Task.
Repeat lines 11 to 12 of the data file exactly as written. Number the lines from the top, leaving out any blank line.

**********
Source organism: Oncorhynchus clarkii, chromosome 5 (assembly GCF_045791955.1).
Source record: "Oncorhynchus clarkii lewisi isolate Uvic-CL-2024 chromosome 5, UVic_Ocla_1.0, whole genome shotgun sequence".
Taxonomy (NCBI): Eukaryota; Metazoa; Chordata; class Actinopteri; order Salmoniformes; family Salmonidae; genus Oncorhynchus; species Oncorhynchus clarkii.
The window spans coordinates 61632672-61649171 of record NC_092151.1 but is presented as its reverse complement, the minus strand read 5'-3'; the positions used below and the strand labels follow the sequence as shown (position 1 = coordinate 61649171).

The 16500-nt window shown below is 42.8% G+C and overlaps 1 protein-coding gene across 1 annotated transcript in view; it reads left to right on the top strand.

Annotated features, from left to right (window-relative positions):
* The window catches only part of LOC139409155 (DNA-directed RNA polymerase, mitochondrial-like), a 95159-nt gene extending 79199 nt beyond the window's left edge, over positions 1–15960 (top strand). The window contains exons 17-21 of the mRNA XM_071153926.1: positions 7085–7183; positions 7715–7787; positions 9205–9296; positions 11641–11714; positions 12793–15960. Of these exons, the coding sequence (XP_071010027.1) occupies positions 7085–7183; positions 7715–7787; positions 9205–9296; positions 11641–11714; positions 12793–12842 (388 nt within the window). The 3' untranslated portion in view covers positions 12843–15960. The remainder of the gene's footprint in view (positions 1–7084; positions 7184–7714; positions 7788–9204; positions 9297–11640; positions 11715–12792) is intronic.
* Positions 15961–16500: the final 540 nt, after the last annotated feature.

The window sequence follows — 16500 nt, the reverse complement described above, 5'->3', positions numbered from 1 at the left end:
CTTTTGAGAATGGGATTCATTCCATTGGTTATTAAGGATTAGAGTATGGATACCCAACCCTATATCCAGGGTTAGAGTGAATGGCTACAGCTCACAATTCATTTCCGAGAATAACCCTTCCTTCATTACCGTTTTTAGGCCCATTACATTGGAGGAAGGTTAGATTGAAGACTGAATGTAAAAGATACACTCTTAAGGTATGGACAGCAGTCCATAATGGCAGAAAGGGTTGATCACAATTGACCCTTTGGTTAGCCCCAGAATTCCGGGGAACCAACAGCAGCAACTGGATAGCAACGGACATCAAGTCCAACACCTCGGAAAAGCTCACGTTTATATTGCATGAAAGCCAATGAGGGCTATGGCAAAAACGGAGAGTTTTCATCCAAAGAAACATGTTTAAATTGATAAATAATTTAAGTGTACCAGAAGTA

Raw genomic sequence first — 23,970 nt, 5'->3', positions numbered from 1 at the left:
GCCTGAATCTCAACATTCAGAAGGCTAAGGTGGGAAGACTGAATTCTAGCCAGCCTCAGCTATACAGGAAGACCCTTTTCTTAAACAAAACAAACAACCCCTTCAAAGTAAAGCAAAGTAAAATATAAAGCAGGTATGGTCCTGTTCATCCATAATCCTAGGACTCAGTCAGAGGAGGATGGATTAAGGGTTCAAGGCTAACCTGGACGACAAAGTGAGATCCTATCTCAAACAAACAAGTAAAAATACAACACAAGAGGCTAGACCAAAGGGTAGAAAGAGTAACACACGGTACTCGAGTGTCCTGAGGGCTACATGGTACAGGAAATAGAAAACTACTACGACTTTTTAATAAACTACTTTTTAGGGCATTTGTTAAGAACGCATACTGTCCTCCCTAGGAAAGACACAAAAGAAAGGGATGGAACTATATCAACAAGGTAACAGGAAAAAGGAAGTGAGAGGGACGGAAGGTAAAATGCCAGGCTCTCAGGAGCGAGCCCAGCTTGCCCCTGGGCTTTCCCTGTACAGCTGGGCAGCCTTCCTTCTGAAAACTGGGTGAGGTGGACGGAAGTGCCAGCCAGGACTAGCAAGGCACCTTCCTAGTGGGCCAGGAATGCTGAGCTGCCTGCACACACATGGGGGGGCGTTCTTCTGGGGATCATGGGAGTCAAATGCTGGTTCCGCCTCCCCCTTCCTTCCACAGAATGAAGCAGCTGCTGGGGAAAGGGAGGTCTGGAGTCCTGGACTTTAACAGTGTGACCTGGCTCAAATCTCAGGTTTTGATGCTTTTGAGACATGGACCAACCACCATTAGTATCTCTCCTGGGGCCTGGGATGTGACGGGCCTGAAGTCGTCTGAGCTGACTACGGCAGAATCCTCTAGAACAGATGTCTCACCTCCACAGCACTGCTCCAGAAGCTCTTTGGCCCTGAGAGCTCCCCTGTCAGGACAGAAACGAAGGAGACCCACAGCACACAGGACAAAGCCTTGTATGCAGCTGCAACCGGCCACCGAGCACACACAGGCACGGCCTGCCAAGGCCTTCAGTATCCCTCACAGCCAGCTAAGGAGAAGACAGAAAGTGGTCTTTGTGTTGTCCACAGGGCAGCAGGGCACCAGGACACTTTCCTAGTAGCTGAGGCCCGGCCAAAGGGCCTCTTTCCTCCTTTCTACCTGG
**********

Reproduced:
Raw genomic sequence first — 23,970 nt, 5'->3', positions numbered from 1 at the left:
GCCTGAATCTCAACATTCAGAAGGCTAAGGTGGGAAGACTGAATTCTAGCCAGCCTCAGCTATACAGGAAGACCCTTTTCTTAAACAAAACAAACAACCCCTTCAAAGTAAAGCAAAGTAAAATATAAAGCAGGTATGGTCCTGTTCATCCATAATCCTAGGACTCAGTCAGAGGAGGATGGATTAAGGGTTCAAGGCTAACCTGGACGACAAAGTGAGATCCTATCTCAAACAAACAAGTAAAAATACAACACAAGAGGCTAGACCAAAGGGTAGAAAGAGTAACACACGGTACTCGAGTGTCCTGAGGGCTACATGGTACAGGAAATAGAAAACTACTACGACTTTTTAATAAACTACTTTTTAGGGCATTTGTTAAGAACGCATACTGTCCTCCCTAGGAAAGACACAAAAGAAAGGGATGGAACTATATCAACAAGGTAACAGGAAAAAGGAAGTGAGAGGGACGGAAGGTAAAATGCCAGGCTCTCAGGAGCGAGCCCAGCTTGCCCCTGGGCTTTCCCTGTACAGCTGGGCAGCCTTCCTTCTGAAAACTGGGTGAGGTGGACGGAAGTGCCAGCCAGGACTAGCAAGGCACCTTCCTAGTGGGCCAGGAATGCTGAGCTGCCTGCACACACATGGGGGGGCGTTCTTCTGGGGATCATGGGAGTCAAATGCTGGTTCCGCCTCCCCCTTCCTTCCACAGAATGAAGCAGCTGCTGGGGAAAGGGAGGTCTGGAGTCCTGGACTTTAACAGTGTGACCTGGCTCAAATCTCAGGTTTTGATGCTTTTGAGACATGGACCAACCACCATTAGTATCTCTCCTGGGGCCTGGGATGTGACGGGCCTGAAGTCGTCTGAGCTGACTACGGCAGAATCCTCTAGAACAGATGTCTCACCTCCACAGCACTGCTCCAGAAGCTCTTTGGCCCTGAGAGCTCCCCTGTCAGGACAGAAACGAAGGAGACCCACAGCACACAGGACAAAGCCTTGTATGCAGCTGCAACCGGCCACCGAGCACACACAGGCACGGCCTGCCAAGGCCTTCAGTATCCCTCACAGCCAGCTAAGGAGAAGACAGAAAGTGGTCTTTGTGTTGTCCACAGGGCAGCAGGGCACCAGGACACTTTCCTAGTAGCTGAGGCCCGGCCAAAGGGCCTCTTTCCTCCTTTCTACCTGG